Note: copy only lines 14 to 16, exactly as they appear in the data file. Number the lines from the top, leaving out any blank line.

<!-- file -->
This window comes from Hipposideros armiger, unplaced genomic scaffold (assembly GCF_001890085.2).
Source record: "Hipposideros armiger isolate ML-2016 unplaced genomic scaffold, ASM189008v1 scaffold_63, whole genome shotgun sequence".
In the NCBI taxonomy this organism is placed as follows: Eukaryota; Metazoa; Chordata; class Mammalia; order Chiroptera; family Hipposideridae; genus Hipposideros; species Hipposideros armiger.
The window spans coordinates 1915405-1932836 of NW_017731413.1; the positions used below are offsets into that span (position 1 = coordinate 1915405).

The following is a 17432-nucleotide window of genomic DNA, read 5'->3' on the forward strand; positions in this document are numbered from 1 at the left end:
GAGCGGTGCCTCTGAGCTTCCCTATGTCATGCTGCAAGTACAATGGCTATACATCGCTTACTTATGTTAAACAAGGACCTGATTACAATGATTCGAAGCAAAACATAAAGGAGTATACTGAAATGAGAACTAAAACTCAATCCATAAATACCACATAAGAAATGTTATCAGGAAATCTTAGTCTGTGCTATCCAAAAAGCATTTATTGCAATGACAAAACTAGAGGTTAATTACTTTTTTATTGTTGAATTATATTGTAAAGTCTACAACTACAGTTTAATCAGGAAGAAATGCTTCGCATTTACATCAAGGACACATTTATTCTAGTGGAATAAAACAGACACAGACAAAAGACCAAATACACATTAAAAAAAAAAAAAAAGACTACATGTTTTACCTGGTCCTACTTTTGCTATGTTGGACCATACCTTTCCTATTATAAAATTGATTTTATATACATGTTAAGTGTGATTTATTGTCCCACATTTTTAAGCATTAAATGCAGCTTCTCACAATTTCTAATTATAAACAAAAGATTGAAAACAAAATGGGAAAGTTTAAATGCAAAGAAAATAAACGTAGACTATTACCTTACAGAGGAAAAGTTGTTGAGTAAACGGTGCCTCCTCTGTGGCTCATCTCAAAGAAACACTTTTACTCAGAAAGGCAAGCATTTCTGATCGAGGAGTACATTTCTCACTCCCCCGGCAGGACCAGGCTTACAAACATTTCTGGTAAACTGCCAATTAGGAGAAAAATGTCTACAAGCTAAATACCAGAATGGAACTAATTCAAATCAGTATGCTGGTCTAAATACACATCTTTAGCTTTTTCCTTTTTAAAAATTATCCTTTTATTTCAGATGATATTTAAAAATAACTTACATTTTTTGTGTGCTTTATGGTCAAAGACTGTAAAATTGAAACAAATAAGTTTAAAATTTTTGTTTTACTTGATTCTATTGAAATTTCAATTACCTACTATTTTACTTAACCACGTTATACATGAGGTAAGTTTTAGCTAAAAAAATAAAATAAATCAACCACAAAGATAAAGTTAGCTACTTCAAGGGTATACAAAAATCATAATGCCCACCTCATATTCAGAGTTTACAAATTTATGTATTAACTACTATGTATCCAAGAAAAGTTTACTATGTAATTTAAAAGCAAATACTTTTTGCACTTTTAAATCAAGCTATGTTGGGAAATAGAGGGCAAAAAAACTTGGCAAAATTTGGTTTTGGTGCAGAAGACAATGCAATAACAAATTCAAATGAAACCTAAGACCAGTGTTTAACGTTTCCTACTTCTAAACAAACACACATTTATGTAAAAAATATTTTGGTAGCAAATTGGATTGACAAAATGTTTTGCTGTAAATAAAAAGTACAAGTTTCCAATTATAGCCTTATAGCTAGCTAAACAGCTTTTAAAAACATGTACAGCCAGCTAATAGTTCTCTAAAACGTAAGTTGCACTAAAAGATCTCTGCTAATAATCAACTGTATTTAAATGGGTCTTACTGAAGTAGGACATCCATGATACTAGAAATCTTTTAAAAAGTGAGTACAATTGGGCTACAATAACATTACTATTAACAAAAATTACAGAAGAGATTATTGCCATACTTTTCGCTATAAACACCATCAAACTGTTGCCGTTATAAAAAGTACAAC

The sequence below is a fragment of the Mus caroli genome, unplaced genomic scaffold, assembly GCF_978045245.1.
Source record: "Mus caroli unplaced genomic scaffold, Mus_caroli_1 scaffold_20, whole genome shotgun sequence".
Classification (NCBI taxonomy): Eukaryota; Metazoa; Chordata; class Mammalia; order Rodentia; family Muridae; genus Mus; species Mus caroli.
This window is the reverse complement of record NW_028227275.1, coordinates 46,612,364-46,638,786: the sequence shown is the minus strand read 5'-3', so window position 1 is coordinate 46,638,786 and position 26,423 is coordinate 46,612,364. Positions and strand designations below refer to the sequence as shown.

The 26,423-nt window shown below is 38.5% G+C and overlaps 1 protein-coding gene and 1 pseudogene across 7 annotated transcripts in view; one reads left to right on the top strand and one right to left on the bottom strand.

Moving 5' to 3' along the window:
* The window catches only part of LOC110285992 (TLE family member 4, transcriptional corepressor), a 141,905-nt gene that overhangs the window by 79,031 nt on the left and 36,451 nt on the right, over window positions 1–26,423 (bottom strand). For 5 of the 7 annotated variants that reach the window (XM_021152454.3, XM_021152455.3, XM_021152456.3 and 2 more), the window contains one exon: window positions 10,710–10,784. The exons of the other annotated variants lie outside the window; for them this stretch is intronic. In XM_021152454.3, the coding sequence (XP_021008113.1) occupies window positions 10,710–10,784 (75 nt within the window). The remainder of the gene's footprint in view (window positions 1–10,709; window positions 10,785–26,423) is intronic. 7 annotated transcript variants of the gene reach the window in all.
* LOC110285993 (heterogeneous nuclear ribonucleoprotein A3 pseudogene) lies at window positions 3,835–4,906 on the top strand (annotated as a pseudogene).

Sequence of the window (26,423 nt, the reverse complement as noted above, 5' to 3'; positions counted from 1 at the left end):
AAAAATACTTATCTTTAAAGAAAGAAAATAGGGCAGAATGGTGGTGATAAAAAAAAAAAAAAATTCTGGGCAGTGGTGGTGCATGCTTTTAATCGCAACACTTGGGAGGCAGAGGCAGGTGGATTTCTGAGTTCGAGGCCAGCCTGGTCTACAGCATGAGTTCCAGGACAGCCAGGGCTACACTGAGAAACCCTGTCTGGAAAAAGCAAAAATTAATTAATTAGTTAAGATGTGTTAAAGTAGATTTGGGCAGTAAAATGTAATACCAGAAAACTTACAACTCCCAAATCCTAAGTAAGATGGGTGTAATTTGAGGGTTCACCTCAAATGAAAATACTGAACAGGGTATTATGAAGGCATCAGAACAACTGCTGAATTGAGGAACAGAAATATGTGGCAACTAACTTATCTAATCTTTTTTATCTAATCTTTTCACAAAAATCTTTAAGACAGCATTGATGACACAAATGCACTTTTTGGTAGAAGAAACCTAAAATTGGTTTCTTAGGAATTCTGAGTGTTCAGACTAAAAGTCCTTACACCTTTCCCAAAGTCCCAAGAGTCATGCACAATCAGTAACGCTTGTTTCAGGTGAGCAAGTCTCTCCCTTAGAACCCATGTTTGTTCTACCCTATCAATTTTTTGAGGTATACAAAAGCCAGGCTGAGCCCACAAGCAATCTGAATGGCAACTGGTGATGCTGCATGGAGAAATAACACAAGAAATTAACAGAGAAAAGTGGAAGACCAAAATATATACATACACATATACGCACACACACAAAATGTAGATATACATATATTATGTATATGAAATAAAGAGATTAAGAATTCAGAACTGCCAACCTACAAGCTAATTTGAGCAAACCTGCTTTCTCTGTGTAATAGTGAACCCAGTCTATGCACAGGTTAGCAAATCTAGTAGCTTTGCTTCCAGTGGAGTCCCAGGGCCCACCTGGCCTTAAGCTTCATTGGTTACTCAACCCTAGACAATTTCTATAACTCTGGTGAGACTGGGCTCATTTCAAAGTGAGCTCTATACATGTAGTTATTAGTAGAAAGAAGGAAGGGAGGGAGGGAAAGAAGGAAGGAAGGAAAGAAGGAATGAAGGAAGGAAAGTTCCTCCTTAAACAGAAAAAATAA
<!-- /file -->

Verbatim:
* LOC110285993 (heterogeneous nuclear ribonucleoprotein A3 pseudogene) lies at window positions 3,835–4,906 on the top strand (annotated as a pseudogene).

Sequence of the window (26,423 nt, the reverse complement as noted above, 5' to 3'; positions counted from 1 at the left end):
AAAAATACTTATCTTTAAAGAAAGAAAATAGGGCAGAATGGTGGTGATAAAAAAAAAAAAAAATTCTGGGCAGTGGTGGTGCATGCTTTTAATCGCAACACTTGGGAGGCAGAGGCAGGTGGATTTCTGAGTTCGAGGCCAGCCTGGTCTACAGCATGAGTTCCAGGACAGCCAGGGCTACACTGAGAAACCCTGTCTGGAAAAAGCAAAAATTAATTAATTAGTTAAGATGTGTTAAAGTAGATTTGGGCAGTAAAATGTAATACCAGAAAACTTACAACTCCCAAATCCTAAGTAAGATGGGTGTAATTTGAGGGTTCACCTCAAATGAAAATACTGAACAGGGTATTATGAAGGCATCAGAACAACTGCTGAATTGAGGAACAGAAATATGTGGCAACTAACTTATCTAATCTTTTTTATCTAATCTTTTCACAAAAATCTTTAAGACAGCATTGATGACACAAATGCACTTTTTGGTAGAAGAAACCTAAAATTGGTTTCTTAGGAATTCTGAGTGTTCAGACTAAAAGTCCTTACACCTTTCCCAAAGTCCCAAGAGTCATGCACAATCAGTAACGCTTGTTTCAGGTGAGCAAGTCTCTCCCTTAGAACCCATGTTTGTTCTACCCTATCAATTTTTTGAGGTATACAAAAGCCAGGCTGAGCCCACAAGCAATCTGAATGGCAACTGGTGATGCTGCATGGAGAAATAACACAAGAAATTAACAGAGAAAAGTGGAAGACCAAAATATATACATACACATATACGCACACACACAAAATGTAGATATACATATATTATGTATATGAAATAAAGAGATTAAGAATTCAGAACTGCCAACCTACAAGCTAATTTGAGCAAACCTGCTTTCTCTGTGTAATAGTGAACCCAGTCTATGCACAGGTTAGCAAATCTAGTAGCTTTGCTTCCAGTGGAGTCCCAGGGCCCACCTGGCCTTAAGCTTCATTGGTTACTCAACCCTAGACAATTTCTATAACTCTGGTGAGACTGGGCTCATTTCAAAGTGAGCTCTATACATGTAGTTATTAGTAGAAAGAAGGAAGGGAGGGAGGGAAAGAAGGAAGGAAGGAAAGAAGGAATGAAGGAAGGAAAGTTCCTCCTTAAACAGAAAAAATAA